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Amedei Chocolate - Review

Food of the Gods

Organic chocolate made from Criollo beans
Organic chocolate made from Criollo beans

Let’s say you’re at an art show. Does knowing the background of a certain painting make you appreciate it more? It certainly heightens the aesthetic experience. This is true for any art form, even chocolate. Imagine a piece of Amedei Porcelana is melting in your mouth. It certainly is darkly delicious. But what happens once you find out it’s made from the most expensive chocolate in the world? Suddenly it tastes just a little more luxurious, doesn’t it? This chocolate journeyed a long way from Italy, where it was carefully crafted in a family-run operation. But before it ever became a chocolate bar, it started as a rare, translucent, white Criollo bean in Venezuela. And so the story of Amedei begins.

Porcelana
Porcelana

The Tuscan company was started in 1990 by brother-and-sister team Alessio and Cecilia Tessieri, who had no prior chocolate making experience and who named their company in honor of their grandmother. Their mission was to create the best possible chocolate on earth, to work under a stringent corporate philosophy and to insure fair conditions for their farmers. Searching for immaculate sources in Ecuador, the Caribbean and elsewhere, in 2000 they came upon land in Venezuela boasting 200,000 Criollo trees, and Alessio bought the exclusive rights. At around $18 for 50-gram bar — or about $160 per pound — Porcelana is made entirely from these Venezuelan Criollo beans, dubbed "food of the gods," a mere 3,000 kilograms of which are produced annually.

Besides the Porcelana, Amedei offers many other luxurious sweet and semi-sweet treats. Among these are five kinds of chocolate bars or tavolette; pralines with flavors like grappa, ginseng and rum; six kinds of truffles coated in smooth Amedei chocolate; miniature 30-gram boxes of dark or milk chocolate and Chuao, which along with Porcelana, is made from exclusive Venezuelan beans. For an even more exotic extravagance, Amedei offers Cru, a collection of six types of chocolates, each made from a different cocoa variety from places like Ecuador, Madagascar and Trinidad.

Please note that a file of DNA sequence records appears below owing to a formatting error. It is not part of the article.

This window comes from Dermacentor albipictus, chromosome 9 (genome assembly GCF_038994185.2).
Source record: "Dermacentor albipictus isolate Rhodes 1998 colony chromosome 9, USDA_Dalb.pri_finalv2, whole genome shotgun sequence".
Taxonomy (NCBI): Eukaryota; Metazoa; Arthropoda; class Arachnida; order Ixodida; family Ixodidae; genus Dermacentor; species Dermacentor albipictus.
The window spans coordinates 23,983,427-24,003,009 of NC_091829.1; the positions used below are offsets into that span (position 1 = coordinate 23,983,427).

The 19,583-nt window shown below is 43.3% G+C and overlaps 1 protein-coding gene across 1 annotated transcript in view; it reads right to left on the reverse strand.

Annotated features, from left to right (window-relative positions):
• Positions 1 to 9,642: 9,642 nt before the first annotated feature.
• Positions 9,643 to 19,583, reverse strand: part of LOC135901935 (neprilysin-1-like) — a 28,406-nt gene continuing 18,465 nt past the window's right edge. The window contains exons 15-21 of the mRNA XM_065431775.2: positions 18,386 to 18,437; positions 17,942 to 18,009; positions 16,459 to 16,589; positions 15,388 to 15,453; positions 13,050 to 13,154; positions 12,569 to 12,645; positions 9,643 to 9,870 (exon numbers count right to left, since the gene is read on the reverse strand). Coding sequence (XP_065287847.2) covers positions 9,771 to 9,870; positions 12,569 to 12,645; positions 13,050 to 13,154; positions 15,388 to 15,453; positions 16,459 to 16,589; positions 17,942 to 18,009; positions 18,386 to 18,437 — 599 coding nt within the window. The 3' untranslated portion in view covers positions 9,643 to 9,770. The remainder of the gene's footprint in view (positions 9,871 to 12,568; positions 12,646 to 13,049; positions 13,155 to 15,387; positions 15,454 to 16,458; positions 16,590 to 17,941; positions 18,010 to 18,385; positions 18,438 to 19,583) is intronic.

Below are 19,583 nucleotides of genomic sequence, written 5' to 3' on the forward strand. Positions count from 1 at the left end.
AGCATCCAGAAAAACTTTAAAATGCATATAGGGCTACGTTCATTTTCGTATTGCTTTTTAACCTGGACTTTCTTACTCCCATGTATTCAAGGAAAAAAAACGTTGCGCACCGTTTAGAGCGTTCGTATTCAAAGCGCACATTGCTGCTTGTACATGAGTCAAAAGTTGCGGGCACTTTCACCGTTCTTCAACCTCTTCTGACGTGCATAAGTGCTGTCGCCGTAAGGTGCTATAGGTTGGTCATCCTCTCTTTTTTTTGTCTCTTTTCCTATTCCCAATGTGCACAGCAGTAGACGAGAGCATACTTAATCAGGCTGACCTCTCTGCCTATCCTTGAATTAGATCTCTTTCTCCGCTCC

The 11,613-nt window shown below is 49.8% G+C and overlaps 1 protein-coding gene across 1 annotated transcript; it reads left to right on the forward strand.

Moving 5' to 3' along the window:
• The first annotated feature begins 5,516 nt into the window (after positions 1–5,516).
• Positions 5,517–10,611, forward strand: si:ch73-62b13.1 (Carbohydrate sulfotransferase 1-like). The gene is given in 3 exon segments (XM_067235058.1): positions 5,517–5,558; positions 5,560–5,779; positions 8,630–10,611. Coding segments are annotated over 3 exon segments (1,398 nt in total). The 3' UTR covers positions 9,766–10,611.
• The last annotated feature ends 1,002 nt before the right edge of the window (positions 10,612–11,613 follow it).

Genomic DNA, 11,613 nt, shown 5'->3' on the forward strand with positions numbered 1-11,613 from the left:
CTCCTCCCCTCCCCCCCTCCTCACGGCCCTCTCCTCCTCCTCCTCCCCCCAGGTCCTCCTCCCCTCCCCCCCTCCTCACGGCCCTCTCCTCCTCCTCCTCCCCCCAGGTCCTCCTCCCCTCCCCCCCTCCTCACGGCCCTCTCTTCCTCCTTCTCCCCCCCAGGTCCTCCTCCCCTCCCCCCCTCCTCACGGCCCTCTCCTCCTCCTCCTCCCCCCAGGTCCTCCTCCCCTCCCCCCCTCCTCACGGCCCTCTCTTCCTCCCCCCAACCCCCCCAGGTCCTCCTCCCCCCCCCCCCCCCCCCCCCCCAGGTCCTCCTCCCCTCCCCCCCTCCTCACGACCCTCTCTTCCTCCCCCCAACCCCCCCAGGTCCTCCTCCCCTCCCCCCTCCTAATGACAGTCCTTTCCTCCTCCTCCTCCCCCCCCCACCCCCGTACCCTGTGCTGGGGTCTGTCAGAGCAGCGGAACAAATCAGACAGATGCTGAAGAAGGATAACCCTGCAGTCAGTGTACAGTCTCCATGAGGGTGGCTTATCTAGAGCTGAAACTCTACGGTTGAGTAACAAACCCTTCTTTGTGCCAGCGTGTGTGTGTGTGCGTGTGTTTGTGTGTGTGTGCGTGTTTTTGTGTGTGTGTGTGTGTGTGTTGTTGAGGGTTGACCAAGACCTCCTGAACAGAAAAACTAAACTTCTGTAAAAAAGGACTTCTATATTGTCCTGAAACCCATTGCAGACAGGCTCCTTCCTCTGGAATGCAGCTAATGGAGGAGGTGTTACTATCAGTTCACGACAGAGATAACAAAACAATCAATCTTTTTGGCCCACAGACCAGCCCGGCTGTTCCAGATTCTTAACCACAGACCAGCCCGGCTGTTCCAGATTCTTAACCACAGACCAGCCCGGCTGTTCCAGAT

Cocoa beans on their way to becoming Amedei chocolate
Cocoa beans on their way to becoming Amedei chocolate

While Cecilia runs the factory, located near Pisa, Alessio continues to travel the world, ever searching for the best beans and equipment while creating close relationships with the farms and villages they source from. Amedei is not only concerned with creating an exclusive, organic product, but also with assuring that farmers who grow the trees and harvest the beans are offered fair working and living conditions. This might help make you feel better about indulging in such extravagant chocolate. After all, if the taste is superior and the all-natural product was made conscientiously, what’s not to love?

The Amedei Plant in Tuscany
The Amedei Plant in Tuscany

You’ll find Amedei Chocolate at upscale gourmet stores and in pastries at fine restaurants such as The French Laundry and others. For more information visit www.amedei.com.

Reviewed by Alain Gayot



(Updated 12/21/12 AB)

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